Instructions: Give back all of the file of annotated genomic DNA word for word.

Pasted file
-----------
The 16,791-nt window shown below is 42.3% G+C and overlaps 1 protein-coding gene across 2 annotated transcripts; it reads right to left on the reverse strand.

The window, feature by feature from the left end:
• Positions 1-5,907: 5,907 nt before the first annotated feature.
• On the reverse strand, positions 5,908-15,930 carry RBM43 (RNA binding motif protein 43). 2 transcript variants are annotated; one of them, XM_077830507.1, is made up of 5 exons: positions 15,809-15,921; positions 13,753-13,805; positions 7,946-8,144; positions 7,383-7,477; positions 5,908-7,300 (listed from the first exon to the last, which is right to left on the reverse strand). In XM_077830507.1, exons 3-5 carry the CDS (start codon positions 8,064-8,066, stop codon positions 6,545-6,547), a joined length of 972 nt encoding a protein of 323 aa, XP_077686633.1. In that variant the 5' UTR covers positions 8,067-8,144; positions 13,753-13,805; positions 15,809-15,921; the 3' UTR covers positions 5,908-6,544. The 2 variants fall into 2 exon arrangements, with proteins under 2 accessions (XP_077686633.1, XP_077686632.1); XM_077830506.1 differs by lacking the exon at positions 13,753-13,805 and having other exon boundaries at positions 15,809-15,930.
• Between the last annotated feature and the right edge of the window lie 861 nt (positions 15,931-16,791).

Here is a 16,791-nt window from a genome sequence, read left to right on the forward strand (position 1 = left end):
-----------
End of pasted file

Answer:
The 16,791-nt window shown below is 42.3% G+C and overlaps 1 protein-coding gene across 2 annotated transcripts; it reads right to left on the reverse strand.

The window, feature by feature from the left end:
• Positions 1-5,907: 5,907 nt before the first annotated feature.
• On the reverse strand, positions 5,908-15,930 carry RBM43 (RNA binding motif protein 43). 2 transcript variants are annotated; one of them, XM_077830507.1, is made up of 5 exons: positions 15,809-15,921; positions 13,753-13,805; positions 7,946-8,144; positions 7,383-7,477; positions 5,908-7,300 (listed from the first exon to the last, which is right to left on the reverse strand). In XM_077830507.1, exons 3-5 carry the CDS (start codon positions 8,064-8,066, stop codon positions 6,545-6,547), a joined length of 972 nt encoding a protein of 323 aa, XP_077686633.1. In that variant the 5' UTR covers positions 8,067-8,144; positions 13,753-13,805; positions 15,809-15,921; the 3' UTR covers positions 5,908-6,544. The 2 variants fall into 2 exon arrangements, with proteins under 2 accessions (XP_077686633.1, XP_077686632.1); XM_077830506.1 differs by lacking the exon at positions 13,753-13,805 and having other exon boundaries at positions 15,809-15,930.
• Between the last annotated feature and the right edge of the window lie 861 nt (positions 15,931-16,791).

Here is a 16,791-nt window from a genome sequence, read left to right on the forward strand (position 1 = left end):